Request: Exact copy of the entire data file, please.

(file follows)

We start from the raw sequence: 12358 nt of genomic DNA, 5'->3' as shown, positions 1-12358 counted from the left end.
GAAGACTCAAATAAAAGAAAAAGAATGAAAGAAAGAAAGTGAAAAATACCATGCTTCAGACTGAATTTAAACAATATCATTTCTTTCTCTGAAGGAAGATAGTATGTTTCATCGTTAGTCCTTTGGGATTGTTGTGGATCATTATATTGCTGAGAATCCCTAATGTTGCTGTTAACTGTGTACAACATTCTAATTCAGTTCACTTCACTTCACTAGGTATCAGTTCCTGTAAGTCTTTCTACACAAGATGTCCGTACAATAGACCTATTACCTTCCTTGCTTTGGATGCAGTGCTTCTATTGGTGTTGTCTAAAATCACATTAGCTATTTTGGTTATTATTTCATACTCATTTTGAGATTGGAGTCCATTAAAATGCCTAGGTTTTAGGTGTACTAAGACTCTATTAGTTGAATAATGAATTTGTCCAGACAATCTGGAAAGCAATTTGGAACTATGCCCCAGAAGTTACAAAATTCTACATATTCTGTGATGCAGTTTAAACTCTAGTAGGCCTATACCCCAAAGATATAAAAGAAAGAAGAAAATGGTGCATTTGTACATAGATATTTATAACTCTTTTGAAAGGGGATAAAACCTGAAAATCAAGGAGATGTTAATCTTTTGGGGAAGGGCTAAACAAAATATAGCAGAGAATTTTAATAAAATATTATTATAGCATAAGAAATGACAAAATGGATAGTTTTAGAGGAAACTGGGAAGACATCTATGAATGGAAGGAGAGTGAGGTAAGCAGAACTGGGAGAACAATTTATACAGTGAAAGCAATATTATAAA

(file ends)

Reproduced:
We start from the raw sequence: 12358 nt of genomic DNA, 5'->3' as shown, positions 1-12358 counted from the left end.
GAAGACTCAAATAAAAGAAAAAGAATGAAAGAAAGAAAGTGAAAAATACCATGCTTCAGACTGAATTTAAACAATATCATTTCTTTCTCTGAAGGAAGATAGTATGTTTCATCGTTAGTCCTTTGGGATTGTTGTGGATCATTATATTGCTGAGAATCCCTAATGTTGCTGTTAACTGTGTACAACATTCTAATTCAGTTCACTTCACTTCACTAGGTATCAGTTCCTGTAAGTCTTTCTACACAAGATGTCCGTACAATAGACCTATTACCTTCCTTGCTTTGGATGCAGTGCTTCTATTGGTGTTGTCTAAAATCACATTAGCTATTTTGGTTATTATTTCATACTCATTTTGAGATTGGAGTCCATTAAAATGCCTAGGTTTTAGGTGTACTAAGACTCTATTAGTTGAATAATGAATTTGTCCAGACAATCTGGAAAGCAATTTGGAACTATGCCCCAGAAGTTACAAAATTCTACATATTCTGTGATGCAGTTTAAACTCTAGTAGGCCTATACCCCAAAGATATAAAAGAAAGAAGAAAATGGTGCATTTGTACATAGATATTTATAACTCTTTTGAAAGGGGATAAAACCTGAAAATCAAGGAGATGTTAATCTTTTGGGGAAGGGCTAAACAAAATATAGCAGAGAATTTTAATAAAATATTATTATAGCATAAGAAATGACAAAATGGATAGTTTTAGAGGAAACTGGGAAGACATCTATGAATGGAAGGAGAGTGAGGTAAGCAGAACTGGGAGAACAATTTATACAGTGAAAGCAATATTATAAA